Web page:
Tips on Properly Storing Furniture During the Rainy Season
You’ve enjoyed basking in the sun, and the natural sights and sounds of your yard. Your outdoor space has served you in the warm season. But now, the rainy season is around the corner, and you may be wondering whether your furniture will withstand the elements.
You don’t want a case where the original stains, materials, and colours of your patio furniture deteriorate due to the extreme rain and cold. As such, caring for your furniture before the onset of the rainy season is a no-brainer.
Regardless of the material of your outdoor furniture, properly storing furniture will ensure its longevity. Your furniture will maintain its quality, stability, and appearance, which will allow you to enjoy it for many years to come.
Here are a few ways you can prepare to properly store your furniture for the next rainy season.
Prepare your Storage Unit Before the Rainy Season
If you want your furniture to last through the winter, your shelter must be dry and free from moisture. Where possible, ensure your storage has climate control, with dehumidifiers and HVAC systems in place, to avoid extreme moisture that can potentially damage your furniture. The temperature control will protect against mold and rot in extreme cold and humid temperatures.
If moving the furniture into a dedicated storage space isn’t an option, at least ensure your furniture is covered or wrapped. If using a tarp, tightly tie it around the bottom of your furniture so that it doesn’t allow moisture in and leaves space for air circulation.
For extra protection, even in climate-controlled storage units, lay plastic sheeting on the floor. Alternatively, you can elevate your furniture so that it doesn’t come into contact with the ground. Extreme cold may cause the floor to condense and wrap the furniture legs, leading to mold.
Properly Clean your Furniture Before Storage
Before making any plans to properly store furniture, it's important to ensure that it's clean. Storing dirty furniture can compromise the quality. Little and seemingly harmless food crumbs may attract insects, bugs, or critters into your unit. Also, stains may become permanent if left unattended.
Clean and dry furniture reduces the possibility of mold and mildew growth. You don’t want your fabrics smelling bad or infested with bacteria when you’re getting them out next season. To avoid this, wipe with an antibacterial cleaner that is safe for fabrics. Use an absorbent material, such as naphthalene balls or camphor, to control insects and moisture, and keep unpleasant scents at bay.
To properly clean and store your furniture, pick a suitable approach depending on the furniture material.
Wood furniture exposed to chilly temperatures is susceptible to warping and cracks, giving some pests space to invade. Wood is fragile enough to be affected by the changes in humidity; if exposed to prolonged water and air it will rot and decay.
To properly store wood furniture, first dust with a soft duster to clean off any debris from the surface of the furniture. Use a towel dipped in water and detergent to clean, then dry areas with a soft cloth or air dry. At this point, repaint and repair any areas that need attention.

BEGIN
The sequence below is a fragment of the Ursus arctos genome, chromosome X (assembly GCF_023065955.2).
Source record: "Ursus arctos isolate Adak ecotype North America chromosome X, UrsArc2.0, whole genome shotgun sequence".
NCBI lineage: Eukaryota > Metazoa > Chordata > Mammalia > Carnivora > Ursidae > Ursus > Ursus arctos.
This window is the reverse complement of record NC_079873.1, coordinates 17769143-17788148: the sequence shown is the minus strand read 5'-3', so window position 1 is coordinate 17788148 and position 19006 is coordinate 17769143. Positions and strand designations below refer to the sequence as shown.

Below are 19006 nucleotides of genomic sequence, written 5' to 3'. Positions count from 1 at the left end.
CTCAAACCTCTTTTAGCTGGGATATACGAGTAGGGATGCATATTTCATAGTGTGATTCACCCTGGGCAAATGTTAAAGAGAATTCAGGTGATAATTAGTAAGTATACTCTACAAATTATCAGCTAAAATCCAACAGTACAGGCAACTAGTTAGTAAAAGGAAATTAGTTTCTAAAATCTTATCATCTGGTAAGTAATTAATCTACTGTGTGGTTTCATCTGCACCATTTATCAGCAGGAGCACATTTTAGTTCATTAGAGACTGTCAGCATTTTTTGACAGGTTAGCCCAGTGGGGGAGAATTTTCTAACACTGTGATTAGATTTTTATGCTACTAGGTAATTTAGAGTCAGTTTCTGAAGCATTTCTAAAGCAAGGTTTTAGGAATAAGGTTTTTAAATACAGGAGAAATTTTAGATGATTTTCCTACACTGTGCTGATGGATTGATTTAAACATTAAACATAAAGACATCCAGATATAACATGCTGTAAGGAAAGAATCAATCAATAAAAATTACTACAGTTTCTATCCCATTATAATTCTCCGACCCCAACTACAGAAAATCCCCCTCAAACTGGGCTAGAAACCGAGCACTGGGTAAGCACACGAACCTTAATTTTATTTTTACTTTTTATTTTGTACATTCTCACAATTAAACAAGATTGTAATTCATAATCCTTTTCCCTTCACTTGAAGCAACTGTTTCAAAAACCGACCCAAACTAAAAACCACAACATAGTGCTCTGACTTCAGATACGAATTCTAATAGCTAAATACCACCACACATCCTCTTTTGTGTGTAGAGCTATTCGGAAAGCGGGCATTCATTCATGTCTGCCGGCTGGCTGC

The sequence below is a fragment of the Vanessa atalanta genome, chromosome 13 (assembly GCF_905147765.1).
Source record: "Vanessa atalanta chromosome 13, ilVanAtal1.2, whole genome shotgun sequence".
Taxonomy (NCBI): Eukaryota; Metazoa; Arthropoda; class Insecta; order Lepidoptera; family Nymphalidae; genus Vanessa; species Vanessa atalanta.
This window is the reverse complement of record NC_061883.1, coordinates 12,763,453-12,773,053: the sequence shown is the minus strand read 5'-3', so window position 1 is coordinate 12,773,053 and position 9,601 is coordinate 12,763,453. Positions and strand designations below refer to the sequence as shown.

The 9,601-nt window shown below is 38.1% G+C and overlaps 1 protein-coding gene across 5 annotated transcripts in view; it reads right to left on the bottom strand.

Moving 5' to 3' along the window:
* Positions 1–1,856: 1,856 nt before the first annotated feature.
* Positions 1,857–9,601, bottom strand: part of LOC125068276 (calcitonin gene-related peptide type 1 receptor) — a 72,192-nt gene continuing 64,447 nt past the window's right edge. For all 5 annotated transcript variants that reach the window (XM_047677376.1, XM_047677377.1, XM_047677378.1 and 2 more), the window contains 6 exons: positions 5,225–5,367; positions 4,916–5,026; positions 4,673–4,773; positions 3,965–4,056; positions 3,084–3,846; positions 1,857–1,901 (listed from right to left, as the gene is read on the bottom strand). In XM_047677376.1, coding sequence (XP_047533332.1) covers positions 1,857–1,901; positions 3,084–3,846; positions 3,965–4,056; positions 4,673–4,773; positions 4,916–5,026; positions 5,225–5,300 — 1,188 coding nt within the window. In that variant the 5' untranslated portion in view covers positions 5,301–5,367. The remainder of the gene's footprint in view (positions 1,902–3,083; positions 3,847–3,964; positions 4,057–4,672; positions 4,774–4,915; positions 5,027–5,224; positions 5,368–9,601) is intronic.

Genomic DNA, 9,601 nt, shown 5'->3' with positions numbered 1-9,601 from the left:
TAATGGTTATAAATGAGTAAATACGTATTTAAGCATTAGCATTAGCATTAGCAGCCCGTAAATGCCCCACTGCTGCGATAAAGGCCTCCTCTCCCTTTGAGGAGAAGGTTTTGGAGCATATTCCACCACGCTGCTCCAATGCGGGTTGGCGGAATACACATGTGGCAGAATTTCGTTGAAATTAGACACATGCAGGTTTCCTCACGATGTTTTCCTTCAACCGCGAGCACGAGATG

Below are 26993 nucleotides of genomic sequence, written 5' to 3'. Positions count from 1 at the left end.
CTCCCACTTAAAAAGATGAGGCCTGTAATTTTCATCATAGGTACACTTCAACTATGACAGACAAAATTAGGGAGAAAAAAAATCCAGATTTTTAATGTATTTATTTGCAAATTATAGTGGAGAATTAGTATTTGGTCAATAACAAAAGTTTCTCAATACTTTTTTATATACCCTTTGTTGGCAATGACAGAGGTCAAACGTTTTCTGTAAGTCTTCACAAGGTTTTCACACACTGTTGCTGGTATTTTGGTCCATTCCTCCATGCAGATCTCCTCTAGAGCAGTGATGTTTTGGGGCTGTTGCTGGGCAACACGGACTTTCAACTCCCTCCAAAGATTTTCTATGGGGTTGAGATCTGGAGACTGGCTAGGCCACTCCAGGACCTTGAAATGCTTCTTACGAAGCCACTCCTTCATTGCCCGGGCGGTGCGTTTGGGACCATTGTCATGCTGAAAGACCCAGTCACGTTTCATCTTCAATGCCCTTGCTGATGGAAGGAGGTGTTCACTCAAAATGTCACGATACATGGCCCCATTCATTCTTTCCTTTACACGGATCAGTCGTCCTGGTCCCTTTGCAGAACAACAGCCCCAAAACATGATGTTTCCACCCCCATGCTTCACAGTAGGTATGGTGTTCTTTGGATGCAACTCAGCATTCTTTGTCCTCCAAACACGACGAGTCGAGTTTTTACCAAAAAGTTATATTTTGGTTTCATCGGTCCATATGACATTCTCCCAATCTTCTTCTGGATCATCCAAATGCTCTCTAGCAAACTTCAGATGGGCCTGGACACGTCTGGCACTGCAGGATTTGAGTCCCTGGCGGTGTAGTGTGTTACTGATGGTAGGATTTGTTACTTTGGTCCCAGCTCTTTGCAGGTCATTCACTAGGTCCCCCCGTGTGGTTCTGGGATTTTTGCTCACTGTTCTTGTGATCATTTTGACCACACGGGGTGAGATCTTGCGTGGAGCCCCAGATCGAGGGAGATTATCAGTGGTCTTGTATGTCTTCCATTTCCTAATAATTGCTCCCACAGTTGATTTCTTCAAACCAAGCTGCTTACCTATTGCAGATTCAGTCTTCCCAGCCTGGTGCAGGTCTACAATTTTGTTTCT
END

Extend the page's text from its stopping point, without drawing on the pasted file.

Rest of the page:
Finally, polish your wood to restore the natural look, apply a protective wax or oil, and apply a water repellent. To store, wrap up your furniture with bubble wrap and keep away from walls and the ground.
Cedar and Teak Furniture
Teak and cedar, if treated properly, can be left in moist outdoor environments without degrading. To treat the material, first apply bleach to kill any mold or mildew. Then, let the furniture dry for a day or two. Treat with tung oil to maintain its finished character and avoid changes in colour.
Clean with a mixture of vinegar and water, wipe it, and allow the material to dry completely. Apply leather conditioner and allow it to dry before moving the furniture into storage. Cover your leather furniture with a cloth or furniture tarp, or improvise with sheets and old blankets during storage.
For all your cloth and upholstered furniture, remove the cushions and vacuum all the nooks and crannies. A steam cleaner comes in handy in cleaning the furniture. If your cushions have removable covers, take them off and launder.
A little bleach will kill and prevent mildew unless, of course, your material doesn’t allow it. Restore the dry covers to the cushion and loosely store them in a dry space. If storing in an outdoor shed, ensure you cover the furniture with a cloth tarp and not a plastic one. Plastic traps moisture, which can attract mold and cause your furniture to develop a musty smell.
Clean the surfaces of the furniture with a mixture of bleach and water to remove mildew. Rinse with a fine spray and let the furniture dry completely. If needed, spray with spray paint to match the original finish. Use a moisture repellent for the corners of the feet and legs. Store in a dry place and use blocks to raise the furniture off the floor or ground.
Wash the metal surfaces with water and a cleanser; scrub, but be gentle to ensure that you don't scrub off the metal paint. Rinse and let it dry. Check for rusted areas and treat with rust neutralizing primer. Smooth the rusted areas and apply spray paint to the furniture focusing on the areas where paint has come off. Then apply a coat of wax to protect the surfaces.
Wash with water and detergent and rinse thoroughly. Store the furniture in an area where the temperatures will drop below freezing.
Disassemble Wooden Furniture
Properly storing furniture may require you to disable furniture to protect it from damage. Detach the legs and other parts of the furniture for easier storage and access.
There you have it; tips for storing fine furniture during the rainy season. Follow these tips, and your furniture will be safe and in proper condition for use in the warmer season of the year, or until you need it again.